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Law students at Brett Kavanaugh's alma mater Yale gather to watch today's hearing as well. Many of those students are opposed to his nomination. Cassandra Basler from member station WSHU was there, and she spoke to some of them.
CASSANDRA BASLER, BYLINE: Law students squeezed on couches and filled the empty floor space in several wooden-paneled common rooms to watch Christine Blasey Ford appear before the Senate committee. A few students stepped outside to tell me that Ford was brave, but they were still upset about the hearing.
JENNY TUMAS: A lot of us are really pissed.
BASLER: That's Jenny Tumas. She's a second-year law student and member of the group Yale Law Students Demand Better. It organized protests in Washington, D.C., earlier this week calling for an FBI investigation into the allegations against Kavanaugh.
TUMAS: A lot of us are really angry about the way this is being rushed through. A lot of us are very, very angry about the way that we feel our school has been complicit and has played a large role in propping up Kavanaugh as a nominee since he - his nomination was announced in July.
BASLER: Tumas says the student protests started before Ford's allegations were made public. She says it was triggered by a law school statement that students saw as praising the nominee.
TUMAS: There was a press release released by the school that was lauding his character and his credentials, which we feel like was an endorsement of the nominee.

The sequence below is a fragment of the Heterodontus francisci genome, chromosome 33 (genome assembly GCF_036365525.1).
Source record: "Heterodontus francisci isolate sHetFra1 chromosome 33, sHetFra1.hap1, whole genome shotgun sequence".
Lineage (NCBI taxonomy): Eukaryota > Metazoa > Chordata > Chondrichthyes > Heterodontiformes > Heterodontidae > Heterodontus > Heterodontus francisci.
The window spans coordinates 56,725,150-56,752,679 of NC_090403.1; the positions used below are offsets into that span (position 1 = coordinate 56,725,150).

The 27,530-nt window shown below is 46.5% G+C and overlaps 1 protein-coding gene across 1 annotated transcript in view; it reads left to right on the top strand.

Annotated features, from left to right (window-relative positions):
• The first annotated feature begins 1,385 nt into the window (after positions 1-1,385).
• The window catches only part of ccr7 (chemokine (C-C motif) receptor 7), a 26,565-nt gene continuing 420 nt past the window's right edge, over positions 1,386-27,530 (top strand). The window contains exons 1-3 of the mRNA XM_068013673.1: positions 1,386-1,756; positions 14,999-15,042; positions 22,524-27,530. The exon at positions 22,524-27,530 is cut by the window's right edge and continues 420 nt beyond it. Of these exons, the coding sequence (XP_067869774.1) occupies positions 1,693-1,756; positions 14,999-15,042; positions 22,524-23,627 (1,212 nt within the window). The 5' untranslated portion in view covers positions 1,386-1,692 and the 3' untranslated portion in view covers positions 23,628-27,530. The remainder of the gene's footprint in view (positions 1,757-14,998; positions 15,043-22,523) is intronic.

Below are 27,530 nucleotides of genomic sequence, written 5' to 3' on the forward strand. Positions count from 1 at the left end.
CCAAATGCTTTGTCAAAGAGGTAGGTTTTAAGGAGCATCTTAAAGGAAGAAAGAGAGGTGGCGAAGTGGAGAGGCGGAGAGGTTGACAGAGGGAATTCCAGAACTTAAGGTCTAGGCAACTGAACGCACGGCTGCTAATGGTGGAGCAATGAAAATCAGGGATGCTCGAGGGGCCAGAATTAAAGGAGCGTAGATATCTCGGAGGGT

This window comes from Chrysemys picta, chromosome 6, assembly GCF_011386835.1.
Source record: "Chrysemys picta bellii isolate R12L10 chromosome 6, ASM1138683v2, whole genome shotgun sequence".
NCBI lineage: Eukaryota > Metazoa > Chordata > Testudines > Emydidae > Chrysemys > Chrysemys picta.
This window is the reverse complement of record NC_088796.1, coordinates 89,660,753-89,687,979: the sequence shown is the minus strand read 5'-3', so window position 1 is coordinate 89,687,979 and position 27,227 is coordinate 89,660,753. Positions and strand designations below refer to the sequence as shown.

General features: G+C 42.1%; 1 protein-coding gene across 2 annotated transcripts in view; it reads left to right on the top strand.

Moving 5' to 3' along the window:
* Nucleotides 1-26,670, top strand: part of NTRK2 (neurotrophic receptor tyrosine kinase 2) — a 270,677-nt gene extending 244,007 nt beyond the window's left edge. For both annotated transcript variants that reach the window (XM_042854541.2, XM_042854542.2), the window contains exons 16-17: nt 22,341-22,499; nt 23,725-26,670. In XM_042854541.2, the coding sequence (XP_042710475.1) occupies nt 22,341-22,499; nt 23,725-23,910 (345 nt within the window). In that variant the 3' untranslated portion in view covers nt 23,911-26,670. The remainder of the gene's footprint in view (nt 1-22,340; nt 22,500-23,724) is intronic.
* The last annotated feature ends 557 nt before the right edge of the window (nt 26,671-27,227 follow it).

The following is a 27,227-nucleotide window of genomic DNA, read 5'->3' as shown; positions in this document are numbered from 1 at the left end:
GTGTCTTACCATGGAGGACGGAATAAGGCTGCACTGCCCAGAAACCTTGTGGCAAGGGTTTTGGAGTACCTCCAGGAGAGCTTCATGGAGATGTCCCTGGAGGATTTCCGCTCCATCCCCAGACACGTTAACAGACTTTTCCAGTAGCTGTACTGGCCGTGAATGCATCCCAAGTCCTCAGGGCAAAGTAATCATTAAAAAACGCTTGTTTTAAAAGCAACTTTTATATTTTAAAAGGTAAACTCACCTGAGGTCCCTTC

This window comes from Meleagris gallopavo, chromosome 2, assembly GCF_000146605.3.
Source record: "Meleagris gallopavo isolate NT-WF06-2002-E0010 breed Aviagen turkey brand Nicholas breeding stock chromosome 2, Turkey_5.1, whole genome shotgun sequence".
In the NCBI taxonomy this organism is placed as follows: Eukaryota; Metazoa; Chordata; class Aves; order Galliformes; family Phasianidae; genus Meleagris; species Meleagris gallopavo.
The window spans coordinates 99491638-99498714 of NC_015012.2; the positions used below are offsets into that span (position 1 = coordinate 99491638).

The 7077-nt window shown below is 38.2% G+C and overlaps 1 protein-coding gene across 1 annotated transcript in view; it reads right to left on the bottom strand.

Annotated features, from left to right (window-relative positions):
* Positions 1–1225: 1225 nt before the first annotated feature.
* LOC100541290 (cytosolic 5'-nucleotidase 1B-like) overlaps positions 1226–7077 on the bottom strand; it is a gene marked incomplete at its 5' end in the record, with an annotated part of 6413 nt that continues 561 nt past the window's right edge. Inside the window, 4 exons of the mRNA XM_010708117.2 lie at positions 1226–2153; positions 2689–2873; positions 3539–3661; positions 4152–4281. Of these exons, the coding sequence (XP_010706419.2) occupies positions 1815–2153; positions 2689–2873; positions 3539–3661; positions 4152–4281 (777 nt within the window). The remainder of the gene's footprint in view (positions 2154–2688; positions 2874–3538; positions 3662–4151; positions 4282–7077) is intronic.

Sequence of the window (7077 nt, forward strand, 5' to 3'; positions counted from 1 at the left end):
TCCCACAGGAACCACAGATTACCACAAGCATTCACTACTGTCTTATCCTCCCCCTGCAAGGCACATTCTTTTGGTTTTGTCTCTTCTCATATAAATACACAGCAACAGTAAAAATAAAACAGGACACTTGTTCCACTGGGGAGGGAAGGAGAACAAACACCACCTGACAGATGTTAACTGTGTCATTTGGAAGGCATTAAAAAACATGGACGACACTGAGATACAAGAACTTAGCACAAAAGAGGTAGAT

BASLER: On Monday, Yale students protested outside the Supreme Court in Washington, D.C. Here in New Haven, others held a sit-in at Yale Law School and town hall meetings between faculty and students. Carl Jiang, who is also in his second year, says some students have felt a little apprehensive addressing the issue with the teaching staff.
CARL JIANG: Professors are sort of the gatekeepers for prestigious clerkships, for different positions, for entry into academia. And for us, it's hard to navigate.
BASLER: But Jiang says he thinks this conversation is changing things for the better at Yale Law School.
JIANG: I think this is a moment of community building and hopefully - yes, there's a lot of grief. There's a lot of sadness. There's a lot of incredible anger in the room. But I am hopeful for Yale.
BASLER: In a statement earlier this week, Law School Dean Heather Gerken declined to take a position on the Kavanaugh nomination but says she was, quote, "so proud" of her students' advocacy and their support for what she called the integrity of the legal system. For NPR News, I'm Cassandra Basler in Connecticut. Transcript provided by NPR, Copyright NPR.